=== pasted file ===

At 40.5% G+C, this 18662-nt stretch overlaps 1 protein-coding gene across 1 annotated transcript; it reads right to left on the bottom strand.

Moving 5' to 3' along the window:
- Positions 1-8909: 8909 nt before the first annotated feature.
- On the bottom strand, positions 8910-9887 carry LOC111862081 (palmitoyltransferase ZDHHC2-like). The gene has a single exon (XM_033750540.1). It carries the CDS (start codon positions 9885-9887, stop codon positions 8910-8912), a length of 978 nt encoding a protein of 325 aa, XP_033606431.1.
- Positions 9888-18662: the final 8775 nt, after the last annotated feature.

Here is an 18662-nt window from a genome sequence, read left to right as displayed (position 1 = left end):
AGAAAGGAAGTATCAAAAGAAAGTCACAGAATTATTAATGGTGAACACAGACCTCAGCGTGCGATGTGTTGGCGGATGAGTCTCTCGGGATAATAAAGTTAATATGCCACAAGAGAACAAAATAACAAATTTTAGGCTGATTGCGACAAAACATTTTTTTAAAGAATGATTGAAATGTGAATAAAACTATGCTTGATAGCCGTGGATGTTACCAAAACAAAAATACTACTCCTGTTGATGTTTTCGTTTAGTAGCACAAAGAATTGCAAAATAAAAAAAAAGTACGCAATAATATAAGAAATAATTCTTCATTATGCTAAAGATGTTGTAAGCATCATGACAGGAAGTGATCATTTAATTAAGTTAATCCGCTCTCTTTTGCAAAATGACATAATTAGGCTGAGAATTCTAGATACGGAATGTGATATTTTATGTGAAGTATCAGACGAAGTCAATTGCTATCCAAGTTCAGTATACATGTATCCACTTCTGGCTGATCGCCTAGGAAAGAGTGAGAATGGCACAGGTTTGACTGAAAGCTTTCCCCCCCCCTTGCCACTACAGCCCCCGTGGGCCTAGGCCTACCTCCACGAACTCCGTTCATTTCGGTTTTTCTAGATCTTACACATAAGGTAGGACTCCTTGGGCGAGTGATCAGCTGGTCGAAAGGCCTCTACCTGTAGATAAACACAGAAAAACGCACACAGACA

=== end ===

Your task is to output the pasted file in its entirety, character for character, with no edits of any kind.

At 40.5% G+C, this 18662-nt stretch overlaps 1 protein-coding gene across 1 annotated transcript; it reads right to left on the bottom strand.

Moving 5' to 3' along the window:
- Positions 1-8909: 8909 nt before the first annotated feature.
- On the bottom strand, positions 8910-9887 carry LOC111862081 (palmitoyltransferase ZDHHC2-like). The gene has a single exon (XM_033750540.1). It carries the CDS (start codon positions 9885-9887, stop codon positions 8910-8912), a length of 978 nt encoding a protein of 325 aa, XP_033606431.1.
- Positions 9888-18662: the final 8775 nt, after the last annotated feature.

Here is an 18662-nt window from a genome sequence, read left to right as displayed (position 1 = left end):
AGAAAGGAAGTATCAAAAGAAAGTCACAGAATTATTAATGGTGAACACAGACCTCAGCGTGCGATGTGTTGGCGGATGAGTCTCTCGGGATAATAAAGTTAATATGCCACAAGAGAACAAAATAACAAATTTTAGGCTGATTGCGACAAAACATTTTTTTAAAGAATGATTGAAATGTGAATAAAACTATGCTTGATAGCCGTGGATGTTACCAAAACAAAAATACTACTCCTGTTGATGTTTTCGTTTAGTAGCACAAAGAATTGCAAAATAAAAAAAAAGTACGCAATAATATAAGAAATAATTCTTCATTATGCTAAAGATGTTGTAAGCATCATGACAGGAAGTGATCATTTAATTAAGTTAATCCGCTCTCTTTTGCAAAATGACATAATTAGGCTGAGAATTCTAGATACGGAATGTGATATTTTATGTGAAGTATCAGACGAAGTCAATTGCTATCCAAGTTCAGTATACATGTATCCACTTCTGGCTGATCGCCTAGGAAAGAGTGAGAATGGCACAGGTTTGACTGAAAGCTTTCCCCCCCCCTTGCCACTACAGCCCCCGTGGGCCTAGGCCTACCTCCACGAACTCCGTTCATTTCGGTTTTTCTAGATCTTACACATAAGGTAGGACTCCTTGGGCGAGTGATCAGCTGGTCGAAAGGCCTCTACCTGTAGATAAACACAGAAAAACGCACACAGACA